B: He'd be the first to go. Voted off the biosphere.
The crews ability to adapt to the calorie-limited diet differed greatly between members. Many of them pined for their favourite foods like sweets and pizza. Some felt hungrier than others. Some relief came around 6 months into the experiment when the peanut plants became productive and the crew was able to increase their calorie and fat intake. Mark Nelson later described that he sometimes got so hungry he would eat peanuts with their shells on. Each crew member ate about 1lb of sweet potatoes a day. All the crew members commented on the fact that after the first few months they found their taste buds were adapting to the diet and that foods that had initially tasted bland seemed more tasty and that natural sugars in foods such as fruit, sweet potato, and beet & were far more detectable.
Socially, cooking and presenting food became a very important part of everyday life. The standard of the cooking and the quality of a meal served on a particular day would have an effect on the vibes and mood of the crew and it became almost a competitive issue amongst the crew to see who could produce the best meals.
B: So we went from an episode of Survivor to an episode of Top Chef.
Haha yes! They got really creative - they made banana and bean stew, potato-tomato cakes with salsa, beet soups, fruit chutneys, and homemade banana wine. They used figs and citrus to sweeten dishes, and they had “chili” duels to see who could produce the spiciest dish. The valued presentation and used colourful fruits and vegetables to add visual appeal to their dishes - you can see a picture of a cake they made on our instagram. They produced everything from scratch - butchering, drying, and refining foods into their edible forms. Homemade pizza was an extra special treat as growing and processing the ingredients took 4 months. One even made a cheese cake with just goat’s milk - no sugar or eggs (B: so just a slab of goat's cheese?). LOL I guess so!
Much of the crew’s social life became centered around food. Holidays were celebrated with large feasts, and the food-systems manager would put by small stores of food that could be eaten on these occasions. On feast days all members of the crew would participate in cooking, each making their own specialties, and most of the day would be spent enjoying the feast. One positive takeaway was that all of the crew members described an intense connection to the food growing, harvesting, and cooking process that would last throughout the rest of their lives.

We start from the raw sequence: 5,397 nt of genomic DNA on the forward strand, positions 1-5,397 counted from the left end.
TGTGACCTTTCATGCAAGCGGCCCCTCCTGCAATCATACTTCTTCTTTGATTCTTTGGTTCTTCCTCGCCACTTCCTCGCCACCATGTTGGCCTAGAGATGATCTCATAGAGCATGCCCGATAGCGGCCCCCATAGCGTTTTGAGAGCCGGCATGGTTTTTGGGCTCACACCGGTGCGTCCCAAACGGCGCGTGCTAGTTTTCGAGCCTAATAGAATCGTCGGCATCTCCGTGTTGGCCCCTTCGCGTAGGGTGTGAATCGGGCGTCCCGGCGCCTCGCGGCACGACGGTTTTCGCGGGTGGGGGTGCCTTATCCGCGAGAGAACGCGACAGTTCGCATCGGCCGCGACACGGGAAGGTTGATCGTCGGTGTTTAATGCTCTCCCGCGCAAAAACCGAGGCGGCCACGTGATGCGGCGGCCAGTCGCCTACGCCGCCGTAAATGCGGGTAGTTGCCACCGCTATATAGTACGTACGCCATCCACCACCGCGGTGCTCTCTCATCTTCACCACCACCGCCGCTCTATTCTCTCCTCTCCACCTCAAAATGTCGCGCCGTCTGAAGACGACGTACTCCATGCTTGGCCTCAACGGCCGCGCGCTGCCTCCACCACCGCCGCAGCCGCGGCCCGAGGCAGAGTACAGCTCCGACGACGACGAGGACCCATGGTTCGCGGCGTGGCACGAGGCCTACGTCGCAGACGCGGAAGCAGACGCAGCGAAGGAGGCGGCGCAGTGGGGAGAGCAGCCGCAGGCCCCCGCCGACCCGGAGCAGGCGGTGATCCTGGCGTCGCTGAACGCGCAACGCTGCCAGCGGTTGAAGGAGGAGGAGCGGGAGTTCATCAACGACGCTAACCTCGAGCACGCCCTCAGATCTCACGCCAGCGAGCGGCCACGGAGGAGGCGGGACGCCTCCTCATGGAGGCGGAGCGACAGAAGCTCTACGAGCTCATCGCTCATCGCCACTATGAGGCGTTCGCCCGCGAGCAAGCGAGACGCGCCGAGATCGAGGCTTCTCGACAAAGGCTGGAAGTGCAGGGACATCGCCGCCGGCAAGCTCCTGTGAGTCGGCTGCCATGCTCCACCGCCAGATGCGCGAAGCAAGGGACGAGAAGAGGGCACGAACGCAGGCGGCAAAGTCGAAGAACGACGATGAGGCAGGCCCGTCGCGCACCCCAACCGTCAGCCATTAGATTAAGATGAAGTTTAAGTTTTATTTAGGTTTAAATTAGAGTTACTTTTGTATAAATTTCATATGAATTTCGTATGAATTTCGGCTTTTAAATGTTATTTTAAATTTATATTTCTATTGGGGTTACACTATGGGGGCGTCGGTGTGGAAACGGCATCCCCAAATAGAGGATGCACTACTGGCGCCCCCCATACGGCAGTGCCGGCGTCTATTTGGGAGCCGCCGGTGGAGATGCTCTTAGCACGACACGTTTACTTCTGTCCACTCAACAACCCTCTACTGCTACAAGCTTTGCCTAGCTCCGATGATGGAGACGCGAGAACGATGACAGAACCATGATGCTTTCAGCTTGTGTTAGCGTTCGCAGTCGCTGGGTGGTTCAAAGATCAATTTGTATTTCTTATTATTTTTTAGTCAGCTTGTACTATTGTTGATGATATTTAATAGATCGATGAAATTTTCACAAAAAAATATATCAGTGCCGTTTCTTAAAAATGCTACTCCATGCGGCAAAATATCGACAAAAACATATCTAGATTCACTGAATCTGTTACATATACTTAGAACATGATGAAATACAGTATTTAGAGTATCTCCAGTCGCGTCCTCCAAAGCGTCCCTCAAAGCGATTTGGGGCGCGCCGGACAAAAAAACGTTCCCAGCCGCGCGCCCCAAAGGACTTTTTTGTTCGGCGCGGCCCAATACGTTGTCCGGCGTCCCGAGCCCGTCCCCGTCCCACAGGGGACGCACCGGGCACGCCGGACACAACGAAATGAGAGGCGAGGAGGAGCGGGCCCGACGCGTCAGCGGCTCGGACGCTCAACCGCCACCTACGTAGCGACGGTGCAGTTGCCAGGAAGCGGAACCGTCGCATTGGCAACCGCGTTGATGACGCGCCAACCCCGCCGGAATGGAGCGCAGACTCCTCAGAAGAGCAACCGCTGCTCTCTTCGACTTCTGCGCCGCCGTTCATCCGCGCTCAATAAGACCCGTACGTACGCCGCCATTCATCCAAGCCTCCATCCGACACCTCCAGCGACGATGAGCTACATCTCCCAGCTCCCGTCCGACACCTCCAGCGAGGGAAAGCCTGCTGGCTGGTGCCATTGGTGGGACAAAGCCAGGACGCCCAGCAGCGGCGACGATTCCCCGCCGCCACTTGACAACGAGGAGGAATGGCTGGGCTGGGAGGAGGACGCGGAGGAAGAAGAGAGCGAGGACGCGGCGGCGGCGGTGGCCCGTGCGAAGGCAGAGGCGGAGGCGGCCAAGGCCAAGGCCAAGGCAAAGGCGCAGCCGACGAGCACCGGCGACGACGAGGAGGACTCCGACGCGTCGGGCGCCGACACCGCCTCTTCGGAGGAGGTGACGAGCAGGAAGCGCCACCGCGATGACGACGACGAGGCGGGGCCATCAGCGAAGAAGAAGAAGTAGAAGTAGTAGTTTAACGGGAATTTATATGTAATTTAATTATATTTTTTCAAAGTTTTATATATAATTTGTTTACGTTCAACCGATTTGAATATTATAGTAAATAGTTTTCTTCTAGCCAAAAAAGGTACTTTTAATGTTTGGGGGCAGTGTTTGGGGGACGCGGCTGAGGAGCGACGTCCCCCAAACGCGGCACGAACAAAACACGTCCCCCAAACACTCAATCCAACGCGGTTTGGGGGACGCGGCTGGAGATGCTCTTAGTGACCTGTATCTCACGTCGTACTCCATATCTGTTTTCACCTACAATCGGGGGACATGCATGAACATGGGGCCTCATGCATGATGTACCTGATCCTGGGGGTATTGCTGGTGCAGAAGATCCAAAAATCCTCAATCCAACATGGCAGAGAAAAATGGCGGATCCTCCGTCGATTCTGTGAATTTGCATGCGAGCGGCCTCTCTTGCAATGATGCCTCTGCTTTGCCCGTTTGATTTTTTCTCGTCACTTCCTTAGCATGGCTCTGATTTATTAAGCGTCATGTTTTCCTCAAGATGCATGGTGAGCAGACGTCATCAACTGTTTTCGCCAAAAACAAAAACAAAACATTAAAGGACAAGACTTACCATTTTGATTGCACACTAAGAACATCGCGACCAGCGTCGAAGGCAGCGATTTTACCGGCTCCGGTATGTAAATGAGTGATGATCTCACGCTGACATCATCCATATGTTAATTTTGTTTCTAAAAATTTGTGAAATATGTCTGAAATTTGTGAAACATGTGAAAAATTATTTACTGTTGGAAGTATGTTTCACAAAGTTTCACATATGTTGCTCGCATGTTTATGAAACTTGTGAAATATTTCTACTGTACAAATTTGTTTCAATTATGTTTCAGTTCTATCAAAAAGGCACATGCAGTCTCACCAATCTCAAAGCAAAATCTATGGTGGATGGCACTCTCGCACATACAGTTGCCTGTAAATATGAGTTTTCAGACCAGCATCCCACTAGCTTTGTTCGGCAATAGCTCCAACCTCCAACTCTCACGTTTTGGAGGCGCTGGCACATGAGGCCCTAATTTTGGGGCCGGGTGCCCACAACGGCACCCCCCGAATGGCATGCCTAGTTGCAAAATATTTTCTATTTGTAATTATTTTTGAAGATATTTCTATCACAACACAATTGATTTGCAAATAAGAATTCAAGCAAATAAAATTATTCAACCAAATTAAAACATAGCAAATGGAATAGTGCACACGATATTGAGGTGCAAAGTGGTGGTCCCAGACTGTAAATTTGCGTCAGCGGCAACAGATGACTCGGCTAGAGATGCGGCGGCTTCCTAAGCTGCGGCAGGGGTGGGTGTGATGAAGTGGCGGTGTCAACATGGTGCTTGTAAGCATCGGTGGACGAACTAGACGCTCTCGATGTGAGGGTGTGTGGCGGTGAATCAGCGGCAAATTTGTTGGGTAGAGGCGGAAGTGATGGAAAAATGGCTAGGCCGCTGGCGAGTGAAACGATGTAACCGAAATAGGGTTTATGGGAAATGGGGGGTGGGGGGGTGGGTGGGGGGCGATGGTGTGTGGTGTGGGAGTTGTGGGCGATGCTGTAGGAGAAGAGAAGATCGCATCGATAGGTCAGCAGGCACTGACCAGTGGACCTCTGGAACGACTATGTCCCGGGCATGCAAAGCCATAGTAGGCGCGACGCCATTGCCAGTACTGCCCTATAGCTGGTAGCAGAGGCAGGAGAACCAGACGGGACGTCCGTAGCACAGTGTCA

Overall, the Biospherians lost about 16% of their body weight while in Biosphere 2. They dropped weight rapidly throughout the first year, then stabilized, and then regained some in the second year when food production became more steady. Medical markers indicated the health of the crew during the two years was actually pretty good. They showed improvement in some health indicators such as lowering of blood cholesterol and blood pressure. There was also some research that showed the biospherians bodies became more efficient at extracting essential nutrients from the food they were eating as an adaptation to the low-calorie, high nutrient diet.
But… they were hungry. And with hunger often comes some mental instability and irritability, also known as “hanger”. And the Biospherians were in a very socially unique and challenging situation. I actually haven’t mentioned this yet, but one of the parts that I find so weird about this experiment is that there was a theatrical component in that Biosphere 2 was actually a tourist destination - people would visit and look through the windows and watch them.
B: WHAT! That’s so weird. Could the participants see the spectators?
Oh yeah!! They would interact with them through the glass.
Beyond the food-related challenges of the mission, other obstacles quickly arose. Just two weeks into the mission, Jane Poynter, got her hand caught in the rice thresher, losing the tip of one of her fingers. Dr. Walford was able to stitch it up but later decided that she need to seek outside medical attention. It would later be revealed that when she returned from the hospital, she snuck supplies in with her. This was supposed to be a completely closed off experiment, so when the media found out that she snuck in a duffel bag full of supplies, they claimed the experiment was invalidated. Many researchers agreed - afterall, a duffel bag of supplies wouldn’t be an option for an actual self-sustaining colony.
On top of that, oxygen levels decreased faster than anticipated, with a corresponding build-up of carbon dioxide. Earth’s atmosphere is about 21% oxygen, but inside the biosphere it fell to 14.2 %. Mark Nelson recalls that simple walking around the Biosphere felt like they were climbing a mountain. He said he could barely finish a sentence without feeling winded.
B: So now they are hungry and they can’t breathe properly…that’s probably not good for the longevity of their lives…
Yes. Understandably, morale deteriorated. Living under biosphere conditions was a challenge at the best of times. The hunger, oxygen deprivation, and being under constant observation by tourists and students on feildtrips only heighted tensions within the Biosphere. The crew split into two camps, one that was in favour of bringing in more food and oxygen to keep the experiment going without further suffering, and the other that was in favour of keeping the integrity of the experiment and not seeking outside support, no matter what the cost.
But the outside world could clearly see that the Biospherians were struggling, and eventually some food and oxygen was brought in. Mark Nelson wrote that “People starting laughing like crazy and running around. I felt like I’d been 90 years old and now I was a teenager again. I realised I hadn’t seen anybody running for months.” But while the team rejoiced, the outside world started to turn on the project and dismiss it as poor science.